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Understanding Microsoft Windows XP

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Michael Miller provides an overview of what Windows XP is and how to navigate its interface in this guide created for those who are entirely new to computing. Miller describes such computing fundamentals as clicking and doubleclicking, dragging, and navigating context menus.
This chapter is from the book

In this chapter

  • What Windows Is—and What It Does

  • Different Versions of Windows

  • Working Your Way Around the Desktop

  • Important Windows Operations

  • Using the Start Menu

  • Understanding Files and Folders

  • All the Other Things in Windows

  • Getting Help in Windows

As you learned back in Chapter 1, "Understanding Your Computer Hardware," it's the software and operating system that make your hardware work. The operating system for most personal computers is Microsoft Windows, and you need to know how to use Windows to use your PC system. This is because Windows pretty much runs your computer for you; if you don't know your way around Windows, you won't be able to do much of anything on your new PC.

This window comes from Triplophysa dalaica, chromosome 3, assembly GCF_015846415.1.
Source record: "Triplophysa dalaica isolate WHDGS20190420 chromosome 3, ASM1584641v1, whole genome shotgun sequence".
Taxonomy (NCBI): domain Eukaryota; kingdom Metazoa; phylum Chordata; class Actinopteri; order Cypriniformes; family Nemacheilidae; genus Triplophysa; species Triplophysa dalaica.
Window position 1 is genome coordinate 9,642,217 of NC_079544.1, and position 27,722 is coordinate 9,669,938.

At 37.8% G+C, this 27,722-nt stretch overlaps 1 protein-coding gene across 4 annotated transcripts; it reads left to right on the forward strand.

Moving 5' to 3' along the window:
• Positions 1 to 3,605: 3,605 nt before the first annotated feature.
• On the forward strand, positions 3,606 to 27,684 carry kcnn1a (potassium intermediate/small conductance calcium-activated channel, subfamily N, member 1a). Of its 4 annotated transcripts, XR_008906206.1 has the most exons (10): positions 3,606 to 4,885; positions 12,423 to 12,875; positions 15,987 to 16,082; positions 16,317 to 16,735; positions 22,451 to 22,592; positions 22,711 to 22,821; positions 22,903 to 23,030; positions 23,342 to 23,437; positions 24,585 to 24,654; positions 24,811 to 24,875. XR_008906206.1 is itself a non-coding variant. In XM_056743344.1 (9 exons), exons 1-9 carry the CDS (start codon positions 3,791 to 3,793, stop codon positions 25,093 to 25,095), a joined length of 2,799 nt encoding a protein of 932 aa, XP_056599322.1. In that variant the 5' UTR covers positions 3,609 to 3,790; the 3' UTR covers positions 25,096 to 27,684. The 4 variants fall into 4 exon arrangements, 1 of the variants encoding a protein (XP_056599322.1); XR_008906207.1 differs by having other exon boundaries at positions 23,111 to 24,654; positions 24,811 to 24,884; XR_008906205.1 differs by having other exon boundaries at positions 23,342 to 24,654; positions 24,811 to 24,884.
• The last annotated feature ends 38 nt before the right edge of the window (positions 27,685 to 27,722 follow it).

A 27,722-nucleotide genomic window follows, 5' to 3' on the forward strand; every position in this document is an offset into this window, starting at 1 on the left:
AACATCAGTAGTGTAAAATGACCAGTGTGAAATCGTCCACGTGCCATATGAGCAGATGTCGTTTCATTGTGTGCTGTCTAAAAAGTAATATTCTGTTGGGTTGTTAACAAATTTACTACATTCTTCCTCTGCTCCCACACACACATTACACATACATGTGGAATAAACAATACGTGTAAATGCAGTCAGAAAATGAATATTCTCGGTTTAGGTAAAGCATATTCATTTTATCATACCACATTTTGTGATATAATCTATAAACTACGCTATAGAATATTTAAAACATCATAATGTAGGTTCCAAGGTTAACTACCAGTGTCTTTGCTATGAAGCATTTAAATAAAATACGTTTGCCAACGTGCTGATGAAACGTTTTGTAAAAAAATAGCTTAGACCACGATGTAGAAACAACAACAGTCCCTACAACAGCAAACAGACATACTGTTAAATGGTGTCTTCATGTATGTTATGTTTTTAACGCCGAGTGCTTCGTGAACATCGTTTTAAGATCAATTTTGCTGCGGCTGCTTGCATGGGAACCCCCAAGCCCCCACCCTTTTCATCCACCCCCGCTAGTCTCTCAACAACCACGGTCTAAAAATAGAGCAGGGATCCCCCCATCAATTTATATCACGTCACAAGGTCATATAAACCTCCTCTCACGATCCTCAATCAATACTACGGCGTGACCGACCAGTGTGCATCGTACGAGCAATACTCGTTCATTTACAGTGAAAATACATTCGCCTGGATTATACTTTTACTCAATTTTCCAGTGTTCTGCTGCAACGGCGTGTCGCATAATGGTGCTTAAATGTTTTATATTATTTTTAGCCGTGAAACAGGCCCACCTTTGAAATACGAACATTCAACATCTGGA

What Windows Is—and What It Does

Windows is a piece of software called an operating system. An operating system does what its name implies—it operates your computer system, working in the background every time you turn on your PC.

Equally important, Windows is what you see when you first turn on your computer, after everything turns on and boots up. The "desktop" that fills your screen is part of Windows, as is the taskbar at the bottom of the screen and the big menu that pops up when you click the Start button.

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